US Gas Prices By County

I think I’ve linked to this before:


Get a better look at Considering Murdoc’s recent trip to Maine and back to Michigan, this certainly looks right. Particularly the higher prices in New York.

What Murdoc would really like to see is a map like this that shows:

  • Gas prices (like this map)
  • Gas prices minus taxes
  • Taxes

I don’t know for sure, but Murdoc’s betting that the final option would explain a lot of yellow and red counties.

Not that I’m opposed to gas taxes. In fact, the gas tax is one tax that I don’t have a whole lot of trouble with. But if we’re all going to be up in arms over gas prices, which seems like a rational reaction at times, let’s at least consider the whole picture.


  1. Murc I would bet that your fist map and your last map would look exacltey the same and the middle map would be all the same color pretty much.

  2. C-Low: I would have agreed, but do Montana, Idaho, and New Mexico really have more taxes than Massachusetts or New Jersey?

  3. I’m waiting to hear the first reports of people bootlegging gasoline into NY and Chicago.

  4. Wisconsin has this deal where you are forbade from selling gas less than .09 cents above wholesale. This was intended – way back in 1935 – to enable small mom ‘n pop gas stations to compete with the gas companies. Of course … there aren’t any mom and pop stores left. They’re all chains now so we’re protecting groups of franchise stores from … each other. It doesn’t explain the lower gas prices in some of the border counties. Have to look into that.

  5. Ya’ll come on down to SC where the gas is cheap and the women…don’t talk to me.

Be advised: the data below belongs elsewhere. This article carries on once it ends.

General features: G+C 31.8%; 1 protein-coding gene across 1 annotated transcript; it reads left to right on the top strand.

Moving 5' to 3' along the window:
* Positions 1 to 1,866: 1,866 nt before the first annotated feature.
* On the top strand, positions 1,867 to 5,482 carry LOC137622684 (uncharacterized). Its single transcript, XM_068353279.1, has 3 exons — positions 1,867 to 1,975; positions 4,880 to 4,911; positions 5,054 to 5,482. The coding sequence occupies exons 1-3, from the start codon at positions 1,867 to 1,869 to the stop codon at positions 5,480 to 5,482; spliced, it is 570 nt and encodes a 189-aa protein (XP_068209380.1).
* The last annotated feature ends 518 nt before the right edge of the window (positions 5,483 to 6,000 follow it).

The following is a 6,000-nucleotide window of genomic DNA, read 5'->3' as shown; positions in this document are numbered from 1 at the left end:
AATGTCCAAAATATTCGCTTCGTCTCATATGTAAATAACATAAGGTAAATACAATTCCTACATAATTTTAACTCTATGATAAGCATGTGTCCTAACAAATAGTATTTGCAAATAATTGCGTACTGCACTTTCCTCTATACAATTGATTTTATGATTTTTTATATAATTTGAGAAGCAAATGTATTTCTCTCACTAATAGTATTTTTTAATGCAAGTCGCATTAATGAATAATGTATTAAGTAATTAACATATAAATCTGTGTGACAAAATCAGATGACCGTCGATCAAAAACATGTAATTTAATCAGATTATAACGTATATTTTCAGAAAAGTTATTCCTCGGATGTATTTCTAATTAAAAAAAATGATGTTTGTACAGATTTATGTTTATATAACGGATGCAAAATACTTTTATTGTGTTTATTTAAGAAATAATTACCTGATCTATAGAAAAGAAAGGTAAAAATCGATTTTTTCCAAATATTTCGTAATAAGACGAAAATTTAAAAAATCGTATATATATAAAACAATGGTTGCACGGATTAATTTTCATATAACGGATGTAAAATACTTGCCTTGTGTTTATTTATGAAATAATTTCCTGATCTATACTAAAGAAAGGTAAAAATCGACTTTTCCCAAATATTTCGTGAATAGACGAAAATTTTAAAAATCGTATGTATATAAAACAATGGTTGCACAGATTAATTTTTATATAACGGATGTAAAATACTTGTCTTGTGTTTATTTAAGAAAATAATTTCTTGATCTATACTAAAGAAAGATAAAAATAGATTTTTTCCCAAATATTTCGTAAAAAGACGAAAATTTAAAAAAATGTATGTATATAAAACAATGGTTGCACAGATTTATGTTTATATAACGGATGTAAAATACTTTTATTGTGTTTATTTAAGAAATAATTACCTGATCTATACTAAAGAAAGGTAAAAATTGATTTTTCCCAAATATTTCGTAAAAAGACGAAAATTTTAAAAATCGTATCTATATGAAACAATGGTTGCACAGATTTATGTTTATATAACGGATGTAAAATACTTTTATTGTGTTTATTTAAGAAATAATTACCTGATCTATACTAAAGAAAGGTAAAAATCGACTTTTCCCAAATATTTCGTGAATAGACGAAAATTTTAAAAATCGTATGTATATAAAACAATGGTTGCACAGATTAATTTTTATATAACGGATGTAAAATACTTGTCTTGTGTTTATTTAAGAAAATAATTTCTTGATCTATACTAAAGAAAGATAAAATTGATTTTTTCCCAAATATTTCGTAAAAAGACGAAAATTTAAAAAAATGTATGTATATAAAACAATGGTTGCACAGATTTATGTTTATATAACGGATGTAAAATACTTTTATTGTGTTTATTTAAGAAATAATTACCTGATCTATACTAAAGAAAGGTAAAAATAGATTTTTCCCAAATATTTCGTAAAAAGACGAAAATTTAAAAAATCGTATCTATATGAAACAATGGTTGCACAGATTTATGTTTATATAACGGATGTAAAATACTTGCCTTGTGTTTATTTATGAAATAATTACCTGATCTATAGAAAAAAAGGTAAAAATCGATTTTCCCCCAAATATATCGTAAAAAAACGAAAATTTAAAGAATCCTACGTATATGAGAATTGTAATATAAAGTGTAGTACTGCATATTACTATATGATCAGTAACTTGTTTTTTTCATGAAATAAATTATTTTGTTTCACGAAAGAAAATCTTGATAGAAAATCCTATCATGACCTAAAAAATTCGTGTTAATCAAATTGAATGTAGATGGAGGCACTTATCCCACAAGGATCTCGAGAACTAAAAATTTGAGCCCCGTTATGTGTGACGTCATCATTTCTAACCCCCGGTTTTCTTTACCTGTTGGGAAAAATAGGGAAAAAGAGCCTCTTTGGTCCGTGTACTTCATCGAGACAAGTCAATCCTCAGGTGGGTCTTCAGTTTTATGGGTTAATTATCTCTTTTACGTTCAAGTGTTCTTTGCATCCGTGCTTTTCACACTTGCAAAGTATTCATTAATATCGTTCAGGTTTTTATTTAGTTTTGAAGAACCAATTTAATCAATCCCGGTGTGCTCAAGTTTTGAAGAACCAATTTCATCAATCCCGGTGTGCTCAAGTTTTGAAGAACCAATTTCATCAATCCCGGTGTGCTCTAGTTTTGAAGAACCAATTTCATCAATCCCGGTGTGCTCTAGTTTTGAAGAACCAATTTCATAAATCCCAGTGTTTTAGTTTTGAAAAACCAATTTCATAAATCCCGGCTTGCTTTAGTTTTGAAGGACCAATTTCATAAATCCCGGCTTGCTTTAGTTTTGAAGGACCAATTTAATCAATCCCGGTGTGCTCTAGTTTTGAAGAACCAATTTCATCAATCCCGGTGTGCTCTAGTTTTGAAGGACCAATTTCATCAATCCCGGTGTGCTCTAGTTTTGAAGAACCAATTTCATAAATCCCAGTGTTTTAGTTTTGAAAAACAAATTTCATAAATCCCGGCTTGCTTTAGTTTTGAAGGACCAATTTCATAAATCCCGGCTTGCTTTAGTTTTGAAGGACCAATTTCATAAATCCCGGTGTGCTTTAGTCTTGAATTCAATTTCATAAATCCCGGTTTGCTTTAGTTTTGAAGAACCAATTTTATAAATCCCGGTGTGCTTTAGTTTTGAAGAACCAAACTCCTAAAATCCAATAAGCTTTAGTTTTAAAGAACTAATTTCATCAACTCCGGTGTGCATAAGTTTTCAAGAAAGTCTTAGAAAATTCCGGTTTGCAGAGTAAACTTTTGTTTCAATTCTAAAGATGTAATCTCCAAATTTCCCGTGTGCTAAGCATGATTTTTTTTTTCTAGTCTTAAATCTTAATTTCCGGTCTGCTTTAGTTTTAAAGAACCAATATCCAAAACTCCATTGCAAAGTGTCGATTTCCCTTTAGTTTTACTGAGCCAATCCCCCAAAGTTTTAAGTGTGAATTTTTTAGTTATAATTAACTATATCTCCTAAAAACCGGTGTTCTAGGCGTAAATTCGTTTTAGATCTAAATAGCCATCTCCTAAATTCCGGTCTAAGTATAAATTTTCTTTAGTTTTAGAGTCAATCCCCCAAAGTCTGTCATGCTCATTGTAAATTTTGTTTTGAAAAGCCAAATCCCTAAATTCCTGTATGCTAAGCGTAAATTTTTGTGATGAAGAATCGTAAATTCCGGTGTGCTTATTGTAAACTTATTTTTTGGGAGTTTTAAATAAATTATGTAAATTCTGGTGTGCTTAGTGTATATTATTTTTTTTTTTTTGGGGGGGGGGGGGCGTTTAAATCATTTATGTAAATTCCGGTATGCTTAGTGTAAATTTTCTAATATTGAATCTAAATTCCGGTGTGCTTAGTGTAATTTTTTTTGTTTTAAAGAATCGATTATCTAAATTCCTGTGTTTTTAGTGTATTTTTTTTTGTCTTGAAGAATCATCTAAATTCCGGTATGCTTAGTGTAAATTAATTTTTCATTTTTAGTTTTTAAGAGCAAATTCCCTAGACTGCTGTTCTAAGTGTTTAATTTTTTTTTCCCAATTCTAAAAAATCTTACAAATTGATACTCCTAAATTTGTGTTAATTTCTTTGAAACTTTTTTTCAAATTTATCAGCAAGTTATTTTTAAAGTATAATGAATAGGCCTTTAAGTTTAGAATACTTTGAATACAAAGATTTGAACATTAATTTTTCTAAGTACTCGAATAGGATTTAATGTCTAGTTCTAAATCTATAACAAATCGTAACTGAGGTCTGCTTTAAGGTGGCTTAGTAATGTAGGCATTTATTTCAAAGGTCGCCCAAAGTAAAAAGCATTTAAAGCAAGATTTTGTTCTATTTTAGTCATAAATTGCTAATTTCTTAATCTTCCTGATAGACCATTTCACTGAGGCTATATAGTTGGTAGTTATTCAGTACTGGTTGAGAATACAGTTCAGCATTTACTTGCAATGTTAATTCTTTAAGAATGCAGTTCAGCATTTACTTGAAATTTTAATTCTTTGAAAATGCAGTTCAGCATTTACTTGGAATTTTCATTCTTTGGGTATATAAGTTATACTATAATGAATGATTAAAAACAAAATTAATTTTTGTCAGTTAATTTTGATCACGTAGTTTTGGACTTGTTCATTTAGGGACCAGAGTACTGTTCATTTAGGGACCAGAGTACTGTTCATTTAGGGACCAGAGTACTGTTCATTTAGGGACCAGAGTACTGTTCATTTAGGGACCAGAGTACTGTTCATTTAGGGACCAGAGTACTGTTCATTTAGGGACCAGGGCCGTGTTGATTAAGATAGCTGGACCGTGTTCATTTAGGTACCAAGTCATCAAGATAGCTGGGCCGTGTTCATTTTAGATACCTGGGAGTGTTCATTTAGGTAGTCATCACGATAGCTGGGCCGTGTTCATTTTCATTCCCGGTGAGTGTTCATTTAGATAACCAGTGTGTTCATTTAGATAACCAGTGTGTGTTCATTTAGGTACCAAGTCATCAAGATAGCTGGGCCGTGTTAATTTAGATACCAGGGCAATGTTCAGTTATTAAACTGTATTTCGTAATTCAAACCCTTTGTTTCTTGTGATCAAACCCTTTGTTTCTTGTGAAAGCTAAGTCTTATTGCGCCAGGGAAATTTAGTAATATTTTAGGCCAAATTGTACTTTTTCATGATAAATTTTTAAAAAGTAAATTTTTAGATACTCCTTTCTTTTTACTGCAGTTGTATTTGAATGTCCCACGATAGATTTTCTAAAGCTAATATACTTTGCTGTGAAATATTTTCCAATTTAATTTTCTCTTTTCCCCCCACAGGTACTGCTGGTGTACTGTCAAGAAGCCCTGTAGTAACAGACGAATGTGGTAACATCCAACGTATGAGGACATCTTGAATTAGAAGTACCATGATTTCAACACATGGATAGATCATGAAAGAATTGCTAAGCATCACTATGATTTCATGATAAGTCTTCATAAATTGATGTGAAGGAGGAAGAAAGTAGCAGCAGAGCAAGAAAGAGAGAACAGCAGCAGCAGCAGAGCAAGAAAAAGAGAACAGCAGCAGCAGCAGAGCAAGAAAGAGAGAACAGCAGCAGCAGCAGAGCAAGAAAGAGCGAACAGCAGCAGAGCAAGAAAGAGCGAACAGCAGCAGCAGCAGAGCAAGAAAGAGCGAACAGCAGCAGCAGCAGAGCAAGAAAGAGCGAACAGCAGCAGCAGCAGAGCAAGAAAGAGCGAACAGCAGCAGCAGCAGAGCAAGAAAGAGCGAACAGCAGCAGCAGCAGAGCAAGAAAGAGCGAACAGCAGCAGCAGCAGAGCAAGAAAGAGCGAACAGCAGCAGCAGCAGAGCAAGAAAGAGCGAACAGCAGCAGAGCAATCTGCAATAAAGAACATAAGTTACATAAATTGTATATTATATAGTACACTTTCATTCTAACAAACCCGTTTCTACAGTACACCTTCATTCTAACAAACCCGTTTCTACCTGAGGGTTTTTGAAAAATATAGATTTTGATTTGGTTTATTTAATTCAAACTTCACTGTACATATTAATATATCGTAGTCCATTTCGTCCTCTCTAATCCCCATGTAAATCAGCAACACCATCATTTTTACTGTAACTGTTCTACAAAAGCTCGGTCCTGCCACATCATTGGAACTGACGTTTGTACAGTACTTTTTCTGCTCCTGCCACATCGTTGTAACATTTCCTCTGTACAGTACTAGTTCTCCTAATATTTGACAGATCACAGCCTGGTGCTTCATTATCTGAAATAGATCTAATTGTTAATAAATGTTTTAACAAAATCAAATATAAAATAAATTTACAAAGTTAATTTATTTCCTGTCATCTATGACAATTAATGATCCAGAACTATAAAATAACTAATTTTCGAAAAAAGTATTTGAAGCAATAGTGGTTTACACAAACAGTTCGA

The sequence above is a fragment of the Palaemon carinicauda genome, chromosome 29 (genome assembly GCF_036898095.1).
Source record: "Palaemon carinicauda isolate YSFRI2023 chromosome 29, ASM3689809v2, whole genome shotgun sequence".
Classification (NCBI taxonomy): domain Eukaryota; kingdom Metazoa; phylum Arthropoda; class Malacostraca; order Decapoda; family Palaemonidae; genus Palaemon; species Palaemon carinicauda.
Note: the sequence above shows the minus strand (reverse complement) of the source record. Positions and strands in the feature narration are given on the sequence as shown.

6. western yellow vs. midwest and eastern green Differences: Wide-open spaces Less available public transportation Greater reluctance to use available public transportation Lack of refineries Rocky Mountains and/or Panama Canal as transportation obstacles between wide-open spaces and refinery locations (don’t know what kind of pipeline systems exist, however) This doesn’t really apply to upper mid-west (Illinois, Michigan, Minnesota) The rest of it is probably light green because of the river system (Mississippi, Missouri, etc). But between the rivers and the Great Lakes, you’d think they’d be fairly green too. Maybe it’s intermodal and therefore more expensive to move. Besides, I think it is less the price of gasoline as a whole as much as it is the rate of increase. How quickly it increases, how slowly it decreases, and the fact that it rarely, if ever, returns to the pre-increase level. Store-bought water and other similar items are MUCH more expensive than gasoline, but they are not as price volatile and no one thinks twice about it. Just some thoughts. Written as a native Clevelander who was in his thirties when he left to move to LA/Seattle/Portland twenty years ago. IMHO, there is a huge difference in the way people west of the Rockies think relative to the rest of the country. Much more ‘go-it-alone’. John

  7. The other point I wanted to make about volatility is the fact that taxes are not a part of that. John

  8. Heck, When I got my ‘Jersey’ driver’s license back in the dark ages gas was between 25 & 27 cents a gallon. Course, I was only making 90 bucks for a (50 hour) week.

  9. Montana has ~27 cents per gallon state tax on gasoline. We’ve got a lot of roads to maintain. However, we have a refinery in Billings, a lot of our oil comes from Wyoming and Canada (supposedly from the Alberta Province), so I don’t understand why our fuel is so stinking high. Except that they can…

  10. Screw the gas companies and OPEC! Check out this little non-gas powered beauty: Anyone got 100-grand to lend me?

  11. Their taxes probably are not that great but all gas would have to be trucked or railed in. The Ohio River valled to mid west are are held by the Missisipi barges. Idoho, Montana, Nevada probably are being trucked over the mountains from Cali and New Mexico trucked from Texas/Lousisana.